Frequently Asked Questions

Q.—I fell on another person’s property and injured myself. Can I sue them for my damages?

A.—It depends on several factors. First question is why were you on the property. The second factor is the cause of your fall. Third, what could the property owner reasonably done to prevent the fall.


Q.—What difference does it make why I was on the property?

A.—Michigan law imposes a different responsibility on the landowner based upon the status of the injured person. There are three categories. First is an invitee. An invitee is a person who is invited on the property for a business purpose. There has to be a commercial benefit to the landowner. Second is a licensee. A licensee is a person on the property with permission for any other purpose than a commercial or business purpose. The last category is a trespasser. A trespasser is a person who is on the property for his own purpose and has not been invited on the property of the landowner.


Q.—I am a delivery man. I was not invited onto the property. Am I trespasser if I make a delivery?

A.—No. You are not on the  property for your own purpose. You are on the property for a commercial purpose. Since the landowner wants the delivery, you have an implied invitation to be on the property in order to complete the delivery. Therefore, you are an invitee.


Q.—I am an invitee. What is the landowner’s responsibility?

A.—A landowner must exercise ordinary care to protect the invitee from risks of harm when the risk of harm is unreasonable and the landowner knew or should have known of the risk. On the other hand, if the risk was “open and obvious”, then the landowner owes no responsibility to the injured person.


Q.—What is the different responsibility if a person is a licensee?

A.—A landowner is responsible for an unreasonable risk that he is knew or should have known about and should have expected the injured person would not realize the danger. If the licensee is aware of the danger, there is no responsibility.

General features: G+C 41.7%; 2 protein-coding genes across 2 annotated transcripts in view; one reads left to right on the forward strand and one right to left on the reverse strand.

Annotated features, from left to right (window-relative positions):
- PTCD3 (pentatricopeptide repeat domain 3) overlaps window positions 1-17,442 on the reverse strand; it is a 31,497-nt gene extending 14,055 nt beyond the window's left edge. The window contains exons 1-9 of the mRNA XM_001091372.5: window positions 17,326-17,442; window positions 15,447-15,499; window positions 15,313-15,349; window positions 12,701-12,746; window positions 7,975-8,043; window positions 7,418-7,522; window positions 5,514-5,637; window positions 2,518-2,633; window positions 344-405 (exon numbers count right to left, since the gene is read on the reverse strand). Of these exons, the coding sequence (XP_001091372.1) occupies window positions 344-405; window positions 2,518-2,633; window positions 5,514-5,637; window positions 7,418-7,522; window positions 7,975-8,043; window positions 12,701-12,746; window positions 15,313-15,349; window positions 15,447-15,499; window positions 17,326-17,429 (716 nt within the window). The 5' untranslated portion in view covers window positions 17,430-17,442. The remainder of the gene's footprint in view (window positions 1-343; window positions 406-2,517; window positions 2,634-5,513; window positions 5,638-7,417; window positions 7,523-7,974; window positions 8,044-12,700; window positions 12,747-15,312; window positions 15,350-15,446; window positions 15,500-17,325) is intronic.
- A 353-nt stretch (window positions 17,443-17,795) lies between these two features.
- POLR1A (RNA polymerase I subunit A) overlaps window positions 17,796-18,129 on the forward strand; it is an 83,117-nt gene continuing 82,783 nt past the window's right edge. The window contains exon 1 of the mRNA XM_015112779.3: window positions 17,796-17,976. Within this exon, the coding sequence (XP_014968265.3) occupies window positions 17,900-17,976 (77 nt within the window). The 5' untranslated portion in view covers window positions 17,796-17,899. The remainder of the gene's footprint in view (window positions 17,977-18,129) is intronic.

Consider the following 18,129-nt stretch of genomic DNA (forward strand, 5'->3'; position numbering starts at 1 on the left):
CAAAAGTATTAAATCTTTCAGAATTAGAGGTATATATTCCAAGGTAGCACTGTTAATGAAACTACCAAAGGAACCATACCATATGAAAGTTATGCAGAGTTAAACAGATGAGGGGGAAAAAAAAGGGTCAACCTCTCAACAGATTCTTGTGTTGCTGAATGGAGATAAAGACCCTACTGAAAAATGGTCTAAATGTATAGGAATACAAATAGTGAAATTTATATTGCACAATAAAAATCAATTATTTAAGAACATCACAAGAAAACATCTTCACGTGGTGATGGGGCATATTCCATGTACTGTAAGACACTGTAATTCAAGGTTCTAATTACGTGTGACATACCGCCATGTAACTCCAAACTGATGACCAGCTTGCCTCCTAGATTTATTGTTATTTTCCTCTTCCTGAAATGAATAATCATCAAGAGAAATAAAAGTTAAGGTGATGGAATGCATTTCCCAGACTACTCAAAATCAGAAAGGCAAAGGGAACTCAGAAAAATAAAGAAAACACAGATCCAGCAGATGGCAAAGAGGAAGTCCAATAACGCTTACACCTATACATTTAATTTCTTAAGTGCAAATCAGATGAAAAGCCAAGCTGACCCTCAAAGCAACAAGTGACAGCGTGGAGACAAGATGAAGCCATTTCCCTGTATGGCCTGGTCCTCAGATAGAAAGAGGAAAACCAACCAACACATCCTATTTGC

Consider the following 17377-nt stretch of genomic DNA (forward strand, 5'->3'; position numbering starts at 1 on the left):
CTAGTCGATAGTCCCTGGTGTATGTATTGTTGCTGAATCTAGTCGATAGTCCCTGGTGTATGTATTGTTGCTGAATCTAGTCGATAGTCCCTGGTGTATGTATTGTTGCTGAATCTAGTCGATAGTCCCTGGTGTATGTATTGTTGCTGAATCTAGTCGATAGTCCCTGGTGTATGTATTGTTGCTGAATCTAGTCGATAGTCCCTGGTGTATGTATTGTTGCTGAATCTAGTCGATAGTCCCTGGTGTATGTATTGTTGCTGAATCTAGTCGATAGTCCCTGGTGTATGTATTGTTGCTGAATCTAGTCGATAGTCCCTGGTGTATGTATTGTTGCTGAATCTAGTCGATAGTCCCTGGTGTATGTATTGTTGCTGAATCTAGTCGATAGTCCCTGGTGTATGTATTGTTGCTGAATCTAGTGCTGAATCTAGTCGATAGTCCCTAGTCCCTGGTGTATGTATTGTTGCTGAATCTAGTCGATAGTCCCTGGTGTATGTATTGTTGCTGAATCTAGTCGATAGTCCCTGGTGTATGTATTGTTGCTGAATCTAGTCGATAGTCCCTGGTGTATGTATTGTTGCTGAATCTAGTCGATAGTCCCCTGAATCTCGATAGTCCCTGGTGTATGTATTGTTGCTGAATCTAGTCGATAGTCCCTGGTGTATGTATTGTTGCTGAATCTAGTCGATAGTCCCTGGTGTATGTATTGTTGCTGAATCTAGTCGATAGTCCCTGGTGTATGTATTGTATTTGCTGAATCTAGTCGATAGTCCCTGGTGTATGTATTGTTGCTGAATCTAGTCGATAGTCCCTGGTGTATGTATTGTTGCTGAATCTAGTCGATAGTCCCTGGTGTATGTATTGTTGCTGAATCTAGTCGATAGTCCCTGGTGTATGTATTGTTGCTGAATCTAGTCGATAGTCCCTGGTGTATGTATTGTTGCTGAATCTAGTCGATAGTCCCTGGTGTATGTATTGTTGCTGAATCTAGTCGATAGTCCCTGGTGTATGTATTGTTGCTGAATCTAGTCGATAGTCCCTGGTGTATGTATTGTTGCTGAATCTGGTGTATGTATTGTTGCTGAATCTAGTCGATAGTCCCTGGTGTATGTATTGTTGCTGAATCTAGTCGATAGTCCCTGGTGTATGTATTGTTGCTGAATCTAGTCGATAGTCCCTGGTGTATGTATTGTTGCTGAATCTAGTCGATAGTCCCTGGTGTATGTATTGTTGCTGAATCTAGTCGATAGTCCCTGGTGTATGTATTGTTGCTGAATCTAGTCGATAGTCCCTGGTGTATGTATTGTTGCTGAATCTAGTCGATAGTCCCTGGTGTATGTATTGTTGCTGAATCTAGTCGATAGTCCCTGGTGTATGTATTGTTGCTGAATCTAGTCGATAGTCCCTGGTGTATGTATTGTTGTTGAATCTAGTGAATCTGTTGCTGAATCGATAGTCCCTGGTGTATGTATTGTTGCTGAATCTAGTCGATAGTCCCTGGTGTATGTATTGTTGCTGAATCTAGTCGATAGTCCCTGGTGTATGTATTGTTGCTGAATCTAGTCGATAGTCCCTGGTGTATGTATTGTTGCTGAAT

Q.—What is the responsibility to a trespasser?

A.—The landowner must be aware of the trespasser in the exercise of ordinary care. If the landowner is aware of the trespasser , then ordinary care must be used to prevent the injury from any active negligence of the landowner. 


Q.—You mentioned “open and obvious”. What is that?

Since Lugo v Ameritech 464 Mich 512 (2001), the law in Michigan is that a landowner owes no duty to an invitee if a condition is known to the invitee or a reasonably prudent person would have discovered the danger upon casual inspection. This is true unless there are some special features about the danger that would make it unavoidable. In the Lugo decision, the Michigan Supreme Court determined that whether on not a condition is “open and obvious” is a question of duty and therefore a question of law. In many the cases, the trial judge decides if a condition is “open and obvious” and the case will never have a trial. Since the question of “open and obvious” is a question of law that in most cases, there is an extensive amount of law that determines what conditions can be “open and obvious”.  This area of the law can become very confusing. Please call us at 1-248-354-4444 for a free consultation. 

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Law Office of Peter Verros

41000 Woodward Ave 

Suite 350

Bloomfield Hills, MI 48304


Phone: 248 419-0465 

Fax: 248 455-0240



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